[quote]We are all weak; We are all strong. It depends upon what aspect of the life we are considering! I will give only one illustration of my meaning and you can then apply it across the whole spectrum of the life.
One sister, let’s say, is amazingly generous and self-giving; she can always be asked to help and she will respond with joy. She is very strong in generosity. However, the same sister, despite her genuine efforts not to is always disturbing the silence and the silent prayerful spirit of others; she bustles around, gets carried away with what she is doing; her deportment is often busy, loud and agitated. Her voice is loud and she says anything which comes into her head in any place whatsoever. She is therefore very weak in monastic silence but she is genuinely trying though we may not see her efforts.
We are all weak. We are all strong. It depends upon which aspect of the life we are considering. The trap which, in pride, we often fall into, is in refusing to acknowledge my weakness. There are many forms of this:
*]We excuse it.
*]We deny it.
*]We try to justify our behaviour and explain it away.
*]We claim that we have good reason to behave in this way.
*]We try to cover it up.
*]We say that everyone else does this too.
*]We tru to make it appear right.
*]We try to persuade others to do it also.[/LIST]All of this is very dangerous for a community because imperceptibly and gradually, the life is undermined and if not checked, is destroyed. It is a strong expression of love, real love, strong love for God and for the community to acknowledge openly our weaknesses as weaknesses and to struggle daily to overcome them.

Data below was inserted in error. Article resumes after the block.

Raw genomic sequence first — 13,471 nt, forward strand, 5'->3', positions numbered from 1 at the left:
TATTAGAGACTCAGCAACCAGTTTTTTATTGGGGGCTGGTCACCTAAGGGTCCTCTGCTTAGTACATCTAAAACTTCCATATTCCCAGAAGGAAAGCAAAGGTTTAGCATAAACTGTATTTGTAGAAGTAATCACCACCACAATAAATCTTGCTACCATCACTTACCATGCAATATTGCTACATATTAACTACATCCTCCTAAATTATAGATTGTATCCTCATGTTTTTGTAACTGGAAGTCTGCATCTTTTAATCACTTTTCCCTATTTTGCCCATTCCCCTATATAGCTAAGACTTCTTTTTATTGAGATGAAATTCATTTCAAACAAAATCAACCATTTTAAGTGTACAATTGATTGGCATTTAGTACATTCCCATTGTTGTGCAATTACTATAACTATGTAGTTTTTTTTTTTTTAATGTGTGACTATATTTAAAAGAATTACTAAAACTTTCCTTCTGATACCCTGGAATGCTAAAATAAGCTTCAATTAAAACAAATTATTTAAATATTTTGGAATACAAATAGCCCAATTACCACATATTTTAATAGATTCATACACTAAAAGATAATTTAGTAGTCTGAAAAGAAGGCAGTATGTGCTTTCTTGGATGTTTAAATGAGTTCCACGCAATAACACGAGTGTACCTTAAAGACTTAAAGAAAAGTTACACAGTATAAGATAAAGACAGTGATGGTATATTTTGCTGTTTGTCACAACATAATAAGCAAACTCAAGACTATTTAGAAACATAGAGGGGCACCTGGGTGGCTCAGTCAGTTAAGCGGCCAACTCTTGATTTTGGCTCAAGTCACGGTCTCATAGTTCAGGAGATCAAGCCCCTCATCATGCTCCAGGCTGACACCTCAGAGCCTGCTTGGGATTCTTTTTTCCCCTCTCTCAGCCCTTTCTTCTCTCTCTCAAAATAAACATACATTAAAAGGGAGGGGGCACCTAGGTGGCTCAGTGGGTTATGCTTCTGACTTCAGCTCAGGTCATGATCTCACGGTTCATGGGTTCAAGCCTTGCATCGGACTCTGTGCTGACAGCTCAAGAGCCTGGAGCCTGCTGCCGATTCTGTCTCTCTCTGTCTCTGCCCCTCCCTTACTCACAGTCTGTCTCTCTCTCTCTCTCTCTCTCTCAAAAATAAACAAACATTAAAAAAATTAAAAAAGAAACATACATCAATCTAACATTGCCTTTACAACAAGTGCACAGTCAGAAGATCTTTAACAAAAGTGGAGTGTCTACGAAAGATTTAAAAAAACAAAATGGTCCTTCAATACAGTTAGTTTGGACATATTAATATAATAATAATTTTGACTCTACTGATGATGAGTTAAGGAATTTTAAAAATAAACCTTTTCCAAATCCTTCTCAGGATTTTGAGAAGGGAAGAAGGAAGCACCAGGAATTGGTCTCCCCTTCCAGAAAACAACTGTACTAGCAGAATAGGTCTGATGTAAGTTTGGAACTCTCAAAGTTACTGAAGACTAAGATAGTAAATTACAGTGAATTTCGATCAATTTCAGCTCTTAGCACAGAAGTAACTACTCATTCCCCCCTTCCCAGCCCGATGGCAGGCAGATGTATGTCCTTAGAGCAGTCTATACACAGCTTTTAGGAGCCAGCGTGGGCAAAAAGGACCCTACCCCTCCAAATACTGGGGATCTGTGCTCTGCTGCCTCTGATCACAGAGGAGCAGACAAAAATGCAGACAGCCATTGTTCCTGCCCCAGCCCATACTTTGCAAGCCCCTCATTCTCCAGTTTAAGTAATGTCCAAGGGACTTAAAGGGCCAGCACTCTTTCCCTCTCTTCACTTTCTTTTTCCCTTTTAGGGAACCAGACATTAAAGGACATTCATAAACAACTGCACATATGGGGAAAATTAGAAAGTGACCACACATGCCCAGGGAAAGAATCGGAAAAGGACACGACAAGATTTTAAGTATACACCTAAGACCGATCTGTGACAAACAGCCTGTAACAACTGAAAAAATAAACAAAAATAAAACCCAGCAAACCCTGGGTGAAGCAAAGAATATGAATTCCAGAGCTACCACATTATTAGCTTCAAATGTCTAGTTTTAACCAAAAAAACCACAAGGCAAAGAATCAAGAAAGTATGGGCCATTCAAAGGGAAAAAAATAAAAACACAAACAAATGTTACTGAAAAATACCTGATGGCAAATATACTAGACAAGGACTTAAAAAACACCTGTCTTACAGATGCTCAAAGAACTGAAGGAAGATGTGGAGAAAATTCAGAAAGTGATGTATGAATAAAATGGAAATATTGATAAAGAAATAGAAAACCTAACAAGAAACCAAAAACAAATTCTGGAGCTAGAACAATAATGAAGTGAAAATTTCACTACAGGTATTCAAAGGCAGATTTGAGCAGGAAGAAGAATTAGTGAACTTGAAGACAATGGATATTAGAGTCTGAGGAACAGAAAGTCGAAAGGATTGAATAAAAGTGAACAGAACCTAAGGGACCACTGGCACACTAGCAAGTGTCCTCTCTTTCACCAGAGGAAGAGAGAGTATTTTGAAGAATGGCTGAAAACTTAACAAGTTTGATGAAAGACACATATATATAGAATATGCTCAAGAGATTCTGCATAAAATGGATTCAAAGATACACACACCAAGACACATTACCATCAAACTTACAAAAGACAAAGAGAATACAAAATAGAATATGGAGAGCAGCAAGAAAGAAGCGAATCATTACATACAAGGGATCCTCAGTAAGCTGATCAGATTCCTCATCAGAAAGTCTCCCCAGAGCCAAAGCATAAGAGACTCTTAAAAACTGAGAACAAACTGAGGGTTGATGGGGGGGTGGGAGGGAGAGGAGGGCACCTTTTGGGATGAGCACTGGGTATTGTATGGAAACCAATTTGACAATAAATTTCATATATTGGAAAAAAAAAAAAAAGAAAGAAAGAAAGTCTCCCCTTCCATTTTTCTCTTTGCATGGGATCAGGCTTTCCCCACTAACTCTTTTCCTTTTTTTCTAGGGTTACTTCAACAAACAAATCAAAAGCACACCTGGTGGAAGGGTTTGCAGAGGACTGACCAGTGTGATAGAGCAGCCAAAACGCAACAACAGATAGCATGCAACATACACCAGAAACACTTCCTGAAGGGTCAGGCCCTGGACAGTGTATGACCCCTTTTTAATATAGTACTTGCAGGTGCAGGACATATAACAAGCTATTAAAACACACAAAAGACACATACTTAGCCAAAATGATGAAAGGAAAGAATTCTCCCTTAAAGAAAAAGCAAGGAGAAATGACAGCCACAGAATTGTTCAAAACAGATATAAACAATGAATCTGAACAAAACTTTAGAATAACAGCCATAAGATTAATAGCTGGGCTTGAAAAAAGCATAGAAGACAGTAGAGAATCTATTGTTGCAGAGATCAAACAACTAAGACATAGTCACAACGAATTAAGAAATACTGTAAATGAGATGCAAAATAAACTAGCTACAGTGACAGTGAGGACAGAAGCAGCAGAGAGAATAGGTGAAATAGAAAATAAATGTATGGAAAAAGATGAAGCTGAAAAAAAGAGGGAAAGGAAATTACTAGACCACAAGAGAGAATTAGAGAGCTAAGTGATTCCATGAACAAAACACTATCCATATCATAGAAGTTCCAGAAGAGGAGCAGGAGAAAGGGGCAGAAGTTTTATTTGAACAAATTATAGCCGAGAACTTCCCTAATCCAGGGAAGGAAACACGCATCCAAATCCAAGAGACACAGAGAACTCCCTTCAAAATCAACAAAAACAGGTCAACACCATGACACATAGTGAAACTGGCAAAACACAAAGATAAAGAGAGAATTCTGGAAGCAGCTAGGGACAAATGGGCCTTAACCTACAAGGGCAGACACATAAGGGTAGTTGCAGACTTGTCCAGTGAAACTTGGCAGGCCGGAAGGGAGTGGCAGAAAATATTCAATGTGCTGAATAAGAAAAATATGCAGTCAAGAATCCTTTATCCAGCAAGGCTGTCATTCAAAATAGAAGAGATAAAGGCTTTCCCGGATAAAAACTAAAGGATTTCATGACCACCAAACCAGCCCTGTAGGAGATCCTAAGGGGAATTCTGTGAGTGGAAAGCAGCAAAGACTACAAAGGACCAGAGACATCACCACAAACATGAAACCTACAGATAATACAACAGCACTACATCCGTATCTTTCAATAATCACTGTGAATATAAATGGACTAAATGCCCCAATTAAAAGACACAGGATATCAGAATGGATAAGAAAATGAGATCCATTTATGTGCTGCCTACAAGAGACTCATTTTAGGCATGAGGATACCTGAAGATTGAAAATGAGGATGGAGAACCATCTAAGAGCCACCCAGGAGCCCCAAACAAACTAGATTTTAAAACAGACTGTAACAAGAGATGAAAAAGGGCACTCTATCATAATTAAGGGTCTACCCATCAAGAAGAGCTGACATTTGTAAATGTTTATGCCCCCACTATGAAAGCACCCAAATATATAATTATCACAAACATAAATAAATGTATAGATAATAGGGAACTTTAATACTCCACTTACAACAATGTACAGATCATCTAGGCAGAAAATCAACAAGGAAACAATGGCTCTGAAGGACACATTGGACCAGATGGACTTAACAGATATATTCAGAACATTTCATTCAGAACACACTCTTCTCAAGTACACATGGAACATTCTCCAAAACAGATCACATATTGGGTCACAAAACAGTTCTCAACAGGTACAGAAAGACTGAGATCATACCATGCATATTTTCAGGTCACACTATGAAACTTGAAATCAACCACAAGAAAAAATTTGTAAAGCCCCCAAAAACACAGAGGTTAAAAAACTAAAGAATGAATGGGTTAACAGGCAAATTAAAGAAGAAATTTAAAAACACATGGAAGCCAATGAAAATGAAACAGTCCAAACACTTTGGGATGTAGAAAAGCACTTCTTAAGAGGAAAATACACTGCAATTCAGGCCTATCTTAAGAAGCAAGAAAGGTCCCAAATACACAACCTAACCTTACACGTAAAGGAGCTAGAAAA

This is an essential aspect of humility. So let us all openly acknowledge our failures as failures and weaknesses and even our sins in our day to day relating with one another and be ready to say you are sorry and to forgive others.
And let us always keep in mind that we are all sinners as Jesus said:
Let the one who is without sin cast the first stone.
Alexander Solzhenitsyn expressed this in thought and provoking words:
If only there were evil people somewhere insidiously committing evil deeds and it were necessary only to spearate them from the rest of us and destroy them. But the line dividing good and evil cuts through the heart of every human being. And who is willing to destroy a piece of his own heart?